The Berkeley Art Museum and Pacific Film Archive (BAMPFA) resides in a new home on the site of the former University of California, Berkeley printing facility. Degenkolb was retained by general contractor Plant Construction Company to serve as the construction means and methods engineer on the project, assisting Plant with carrying out a challenging adaptive reuse to convert the 1930s era facility into an 83,000 square foot world-class museum.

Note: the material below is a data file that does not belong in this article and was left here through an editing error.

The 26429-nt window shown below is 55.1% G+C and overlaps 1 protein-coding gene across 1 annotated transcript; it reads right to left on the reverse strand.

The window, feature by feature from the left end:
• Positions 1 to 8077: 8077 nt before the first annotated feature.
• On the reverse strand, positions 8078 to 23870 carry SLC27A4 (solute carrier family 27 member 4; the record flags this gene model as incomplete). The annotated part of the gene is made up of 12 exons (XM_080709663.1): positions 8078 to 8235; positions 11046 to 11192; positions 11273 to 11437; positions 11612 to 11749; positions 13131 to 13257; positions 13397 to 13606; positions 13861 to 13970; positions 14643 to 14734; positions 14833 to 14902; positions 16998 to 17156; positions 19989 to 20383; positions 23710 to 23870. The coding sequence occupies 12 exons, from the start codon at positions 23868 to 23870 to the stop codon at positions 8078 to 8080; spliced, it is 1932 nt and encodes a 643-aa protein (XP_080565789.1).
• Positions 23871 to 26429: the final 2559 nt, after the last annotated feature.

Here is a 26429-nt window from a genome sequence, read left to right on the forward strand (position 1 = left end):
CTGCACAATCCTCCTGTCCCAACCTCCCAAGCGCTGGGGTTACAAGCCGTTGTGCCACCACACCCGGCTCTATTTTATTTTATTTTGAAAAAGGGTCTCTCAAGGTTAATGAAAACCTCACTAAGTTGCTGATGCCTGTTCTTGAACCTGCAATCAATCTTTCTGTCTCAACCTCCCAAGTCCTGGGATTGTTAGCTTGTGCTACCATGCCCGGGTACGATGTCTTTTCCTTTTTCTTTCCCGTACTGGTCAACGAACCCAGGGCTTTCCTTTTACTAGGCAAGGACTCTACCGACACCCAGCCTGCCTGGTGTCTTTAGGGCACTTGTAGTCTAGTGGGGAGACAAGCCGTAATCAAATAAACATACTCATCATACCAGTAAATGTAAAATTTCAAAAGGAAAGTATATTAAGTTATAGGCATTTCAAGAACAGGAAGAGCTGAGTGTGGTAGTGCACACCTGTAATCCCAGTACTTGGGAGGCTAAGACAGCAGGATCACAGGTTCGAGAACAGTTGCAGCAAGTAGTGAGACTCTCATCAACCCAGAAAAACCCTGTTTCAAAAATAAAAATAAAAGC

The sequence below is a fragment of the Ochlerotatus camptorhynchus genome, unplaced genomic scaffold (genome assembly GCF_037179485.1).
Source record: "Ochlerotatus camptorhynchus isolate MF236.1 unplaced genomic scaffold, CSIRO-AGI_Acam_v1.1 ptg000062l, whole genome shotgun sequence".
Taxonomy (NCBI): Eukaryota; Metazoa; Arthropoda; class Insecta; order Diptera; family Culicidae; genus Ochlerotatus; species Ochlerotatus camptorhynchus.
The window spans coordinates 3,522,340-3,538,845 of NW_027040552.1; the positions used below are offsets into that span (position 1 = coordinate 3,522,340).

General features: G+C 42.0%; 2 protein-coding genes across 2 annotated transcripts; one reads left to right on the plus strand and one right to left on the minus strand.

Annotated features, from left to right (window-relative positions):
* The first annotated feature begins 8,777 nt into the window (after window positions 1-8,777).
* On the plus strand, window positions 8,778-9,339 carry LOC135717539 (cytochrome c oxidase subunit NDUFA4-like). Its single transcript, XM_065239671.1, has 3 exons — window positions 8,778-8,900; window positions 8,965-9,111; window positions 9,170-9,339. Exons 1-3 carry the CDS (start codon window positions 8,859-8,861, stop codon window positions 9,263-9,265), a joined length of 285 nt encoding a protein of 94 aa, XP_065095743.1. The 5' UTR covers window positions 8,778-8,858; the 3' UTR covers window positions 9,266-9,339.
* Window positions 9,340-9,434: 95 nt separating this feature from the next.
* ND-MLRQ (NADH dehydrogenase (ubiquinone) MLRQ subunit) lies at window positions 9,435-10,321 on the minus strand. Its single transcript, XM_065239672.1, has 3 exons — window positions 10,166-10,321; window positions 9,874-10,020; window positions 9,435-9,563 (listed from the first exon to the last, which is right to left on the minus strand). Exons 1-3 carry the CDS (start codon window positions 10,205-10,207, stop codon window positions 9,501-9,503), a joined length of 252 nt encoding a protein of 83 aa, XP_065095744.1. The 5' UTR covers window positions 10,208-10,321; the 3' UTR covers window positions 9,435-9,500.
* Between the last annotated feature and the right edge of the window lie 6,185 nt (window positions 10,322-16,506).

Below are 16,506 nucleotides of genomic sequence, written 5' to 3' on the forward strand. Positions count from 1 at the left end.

Degenkolb’s scope included the design of approximately 900 linear feet of shoring bulkhead with retained heights of up to 30 feet, incorporating multiple shoring systems including soldier beams and tiebacks, soil nails, concrete buttresses, and hand-mined underpinning pits. Each side of the site possessed unique shoring challenges, including adjacencies to city streets, occupied buildings, and high construction surcharges, and Degenkolb used deliberate decision making to select the proper shoring systems for each location. Degenkolb also developed an underpinning scheme to temporarily “float” the three-story concrete office tower on the site while 75 percent of its existing footings were undermined to facilitate a deeper basement beneath. Degenkolb developed a detailed hydraulic jacking sequence to transfer load between the existing building’s foundation elements and a temporary steel underpinning structure to prevent differential displacements in the building and ensure that the project’s strict deflection requirements would be met.